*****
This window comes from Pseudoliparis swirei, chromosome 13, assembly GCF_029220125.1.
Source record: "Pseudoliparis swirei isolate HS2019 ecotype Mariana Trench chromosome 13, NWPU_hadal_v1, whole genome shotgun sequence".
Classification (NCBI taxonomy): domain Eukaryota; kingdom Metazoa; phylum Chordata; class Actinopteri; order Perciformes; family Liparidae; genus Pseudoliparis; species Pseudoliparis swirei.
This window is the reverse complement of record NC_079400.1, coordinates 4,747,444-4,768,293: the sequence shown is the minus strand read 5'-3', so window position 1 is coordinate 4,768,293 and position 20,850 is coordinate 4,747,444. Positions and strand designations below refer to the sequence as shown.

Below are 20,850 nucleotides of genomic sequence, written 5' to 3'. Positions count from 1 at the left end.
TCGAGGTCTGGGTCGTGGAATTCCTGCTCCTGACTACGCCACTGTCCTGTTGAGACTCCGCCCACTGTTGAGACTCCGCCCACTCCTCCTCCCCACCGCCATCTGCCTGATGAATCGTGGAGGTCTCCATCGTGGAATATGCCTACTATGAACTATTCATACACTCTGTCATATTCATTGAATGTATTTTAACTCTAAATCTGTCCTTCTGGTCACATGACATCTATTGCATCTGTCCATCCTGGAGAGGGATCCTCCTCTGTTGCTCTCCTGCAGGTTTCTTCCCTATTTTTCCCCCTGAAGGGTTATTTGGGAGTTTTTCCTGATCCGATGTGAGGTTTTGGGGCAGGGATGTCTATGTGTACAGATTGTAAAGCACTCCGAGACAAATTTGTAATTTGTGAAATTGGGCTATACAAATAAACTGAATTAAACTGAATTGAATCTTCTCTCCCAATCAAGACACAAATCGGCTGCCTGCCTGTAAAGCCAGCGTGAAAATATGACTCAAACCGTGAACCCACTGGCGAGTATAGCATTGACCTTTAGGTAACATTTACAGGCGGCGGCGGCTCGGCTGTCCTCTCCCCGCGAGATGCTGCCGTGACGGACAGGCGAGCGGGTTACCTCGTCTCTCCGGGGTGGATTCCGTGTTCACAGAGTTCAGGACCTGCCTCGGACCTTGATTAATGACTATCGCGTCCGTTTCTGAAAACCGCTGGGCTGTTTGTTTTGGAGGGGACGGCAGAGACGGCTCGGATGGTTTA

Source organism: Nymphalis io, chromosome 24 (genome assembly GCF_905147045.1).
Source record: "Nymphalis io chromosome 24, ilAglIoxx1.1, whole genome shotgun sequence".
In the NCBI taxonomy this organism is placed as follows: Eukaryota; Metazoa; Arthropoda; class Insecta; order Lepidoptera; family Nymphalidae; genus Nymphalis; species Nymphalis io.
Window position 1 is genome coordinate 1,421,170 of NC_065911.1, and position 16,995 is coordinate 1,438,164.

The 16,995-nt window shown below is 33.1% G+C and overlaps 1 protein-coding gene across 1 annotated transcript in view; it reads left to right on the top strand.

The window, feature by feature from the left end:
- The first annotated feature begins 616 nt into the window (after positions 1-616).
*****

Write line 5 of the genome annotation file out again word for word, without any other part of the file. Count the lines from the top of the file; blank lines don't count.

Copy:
Below are 20,850 nucleotides of genomic sequence, written 5' to 3'. Positions count from 1 at the left end.